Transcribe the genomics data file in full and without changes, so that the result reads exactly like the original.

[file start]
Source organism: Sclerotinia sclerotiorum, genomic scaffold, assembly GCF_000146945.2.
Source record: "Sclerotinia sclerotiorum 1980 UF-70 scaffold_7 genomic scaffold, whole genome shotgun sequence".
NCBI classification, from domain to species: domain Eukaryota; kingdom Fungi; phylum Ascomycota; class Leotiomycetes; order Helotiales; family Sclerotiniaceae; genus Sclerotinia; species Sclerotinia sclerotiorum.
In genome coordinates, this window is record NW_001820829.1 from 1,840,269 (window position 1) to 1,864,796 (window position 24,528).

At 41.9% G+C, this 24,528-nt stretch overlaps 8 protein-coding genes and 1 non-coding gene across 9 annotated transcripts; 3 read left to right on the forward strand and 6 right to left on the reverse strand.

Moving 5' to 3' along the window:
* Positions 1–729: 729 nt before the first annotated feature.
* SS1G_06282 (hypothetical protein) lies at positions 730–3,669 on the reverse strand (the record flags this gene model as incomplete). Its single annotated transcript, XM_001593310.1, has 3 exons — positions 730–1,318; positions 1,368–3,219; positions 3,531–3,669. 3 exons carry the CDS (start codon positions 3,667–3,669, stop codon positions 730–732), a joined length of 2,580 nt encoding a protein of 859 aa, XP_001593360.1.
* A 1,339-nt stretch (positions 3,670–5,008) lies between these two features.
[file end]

Source organism: Sclerotinia sclerotiorum, genomic scaffold, assembly GCF_000146945.2.
Source record: "Sclerotinia sclerotiorum 1980 UF-70 scaffold_7 genomic scaffold, whole genome shotgun sequence".
NCBI classification, from domain to species: domain Eukaryota; kingdom Fungi; phylum Ascomycota; class Leotiomycetes; order Helotiales; family Sclerotiniaceae; genus Sclerotinia; species Sclerotinia sclerotiorum.
In genome coordinates, this window is record NW_001820829.1 from 1,840,269 (window position 1) to 1,864,796 (window position 24,528).

At 41.9% G+C, this 24,528-nt stretch overlaps 8 protein-coding genes and 1 non-coding gene across 9 annotated transcripts; 3 read left to right on the forward strand and 6 right to left on the reverse strand.

Moving 5' to 3' along the window:
* Positions 1–729: 729 nt before the first annotated feature.
* SS1G_06282 (hypothetical protein) lies at positions 730–3,669 on the reverse strand (the record flags this gene model as incomplete). Its single annotated transcript, XM_001593310.1, has 3 exons — positions 730–1,318; positions 1,368–3,219; positions 3,531–3,669. 3 exons carry the CDS (start codon positions 3,667–3,669, stop codon positions 730–732), a joined length of 2,580 nt encoding a protein of 859 aa, XP_001593360.1.
* A 1,339-nt stretch (positions 3,670–5,008) lies between these two features.